Tension simmers in northwestern Turkey in wake of BDP, HEPAR fight
ISTANBUL - Hürriyet Daily News | 6/8/2011 12:00:00 AM |
Tensions have been growing as conflicting stories emerge in the wake of a Sunday clash between BDP and HEPAR supporters in Bursa's Yenişehir district.
Tensions have been growing as conflicting stories emerge in the wake of a Sunday clash between supporters of Turkey’s main pro-Kurdish party and a right-wing nationalist party in Bursa’s Yenişehir district.
On Sunday night, two groups of young people from the pro-Kurdish Peace and Democracy Party, or BDP, and the right-wing Rights and Equality Party, or HEPAR, came together in Yenişehir’s center, reportedly because of long-term hostility based on nonpolitical reasons. Police intervened in the clash, detaining two BDP members. Reports also said the BDP members were allegedly carrying chopper knives.
In response to the clashes, nearly 300 nationalist supporters gathered in the district center Monday, singing the national anthem and chanting, “Turkey belongs to Turkish people.”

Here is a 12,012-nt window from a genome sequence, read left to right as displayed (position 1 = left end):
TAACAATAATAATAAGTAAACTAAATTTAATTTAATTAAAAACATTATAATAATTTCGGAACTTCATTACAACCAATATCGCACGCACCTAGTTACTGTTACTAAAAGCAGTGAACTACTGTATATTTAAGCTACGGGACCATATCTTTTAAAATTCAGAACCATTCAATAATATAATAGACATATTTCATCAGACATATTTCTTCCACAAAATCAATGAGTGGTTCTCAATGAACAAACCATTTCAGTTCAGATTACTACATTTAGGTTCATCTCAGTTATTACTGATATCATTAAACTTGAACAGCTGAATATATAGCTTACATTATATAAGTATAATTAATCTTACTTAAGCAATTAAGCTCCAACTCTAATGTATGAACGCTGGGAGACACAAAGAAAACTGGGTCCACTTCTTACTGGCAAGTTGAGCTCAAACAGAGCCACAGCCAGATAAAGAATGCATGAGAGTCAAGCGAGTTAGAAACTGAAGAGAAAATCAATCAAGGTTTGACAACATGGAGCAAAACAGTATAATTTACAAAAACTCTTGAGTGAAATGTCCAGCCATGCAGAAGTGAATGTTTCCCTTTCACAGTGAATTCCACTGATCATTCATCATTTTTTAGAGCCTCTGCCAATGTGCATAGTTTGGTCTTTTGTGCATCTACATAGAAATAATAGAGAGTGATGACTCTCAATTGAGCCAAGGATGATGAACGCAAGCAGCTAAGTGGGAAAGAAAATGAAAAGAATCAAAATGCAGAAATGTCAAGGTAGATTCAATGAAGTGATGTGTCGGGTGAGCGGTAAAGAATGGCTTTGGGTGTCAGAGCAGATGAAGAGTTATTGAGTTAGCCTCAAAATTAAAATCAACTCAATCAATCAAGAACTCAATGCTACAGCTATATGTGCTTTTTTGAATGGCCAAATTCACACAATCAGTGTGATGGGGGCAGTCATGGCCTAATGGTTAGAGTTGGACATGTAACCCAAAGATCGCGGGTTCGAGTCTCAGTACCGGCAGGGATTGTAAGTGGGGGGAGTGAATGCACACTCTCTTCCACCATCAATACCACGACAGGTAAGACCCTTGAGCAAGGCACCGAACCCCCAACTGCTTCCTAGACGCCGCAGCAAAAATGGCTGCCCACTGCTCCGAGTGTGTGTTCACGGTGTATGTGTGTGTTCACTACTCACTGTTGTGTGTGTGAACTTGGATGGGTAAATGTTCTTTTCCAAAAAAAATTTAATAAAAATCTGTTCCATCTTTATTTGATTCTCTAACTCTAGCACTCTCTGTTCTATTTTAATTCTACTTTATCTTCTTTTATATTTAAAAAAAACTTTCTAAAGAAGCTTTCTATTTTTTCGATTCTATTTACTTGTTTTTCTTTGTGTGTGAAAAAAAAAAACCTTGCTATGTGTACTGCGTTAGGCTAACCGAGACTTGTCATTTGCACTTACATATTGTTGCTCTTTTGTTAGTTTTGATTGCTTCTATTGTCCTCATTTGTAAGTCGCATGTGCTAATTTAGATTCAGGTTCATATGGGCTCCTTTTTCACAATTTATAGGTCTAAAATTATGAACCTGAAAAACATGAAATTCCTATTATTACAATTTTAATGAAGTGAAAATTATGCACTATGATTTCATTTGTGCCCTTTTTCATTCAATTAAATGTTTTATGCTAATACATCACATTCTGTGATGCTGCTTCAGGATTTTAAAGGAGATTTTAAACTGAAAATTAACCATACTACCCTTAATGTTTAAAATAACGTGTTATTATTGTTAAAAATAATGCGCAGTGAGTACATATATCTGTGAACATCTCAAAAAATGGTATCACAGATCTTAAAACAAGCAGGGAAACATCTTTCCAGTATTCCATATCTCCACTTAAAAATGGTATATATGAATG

“Whenever the group started to walk toward the Kurdish neighborhoods, police used tear gas and blocked the group,” a local journalist speaking on condition of anonymity told the Hürriyet Daily News by phone.
There were similar nationalist protests on Tuesday as well, according to reports.
Some media outlets have presented the continuing incidents as if it they were occurring between BDP and HEPAR supporters, yet this is not the case, the local journalist said, adding that of the 16 people detained during the Tuesday disturbances, none were BDP members.
İsmail Bağatır, the head of HEPAR’s youth organization in Bursa, told the Daily News by phone that the Kurdish people who were involved the incidents had been threatening them for more than a year; in spite of that, the police never took measures against them, he said.
“These are very bad people who are involved in all sorts of trouble, including drug dealing and extortion at high schools,” said Bağatır.
But both the journalist and Mehmet Dilek, the BDP’s Bursa branch head, said the Kurds in the area were not drug dealers but only agricultural workers.
“I have been working here as a journalist since 1984, I have even interviewed the grandfathers of these people; the young Kurdish people are simple farmers, nothing more,” said the journalist.
HEPAR’s youth organization held a press meeting Monday, demanding Bursa’s governor resign from his post.
On July 25, 2010, a clash occurred between a nationalist group and Kurds in Bursa’s İnegöl district during which cars were turned upside down and the roads were closed after a Nationalist Movement Party, or MHP, rally in the district.
Referring to the incident, Dilek said they were only taking the side of peace, but added that others were trying to provoke young people who were probably under the influence of alcohol.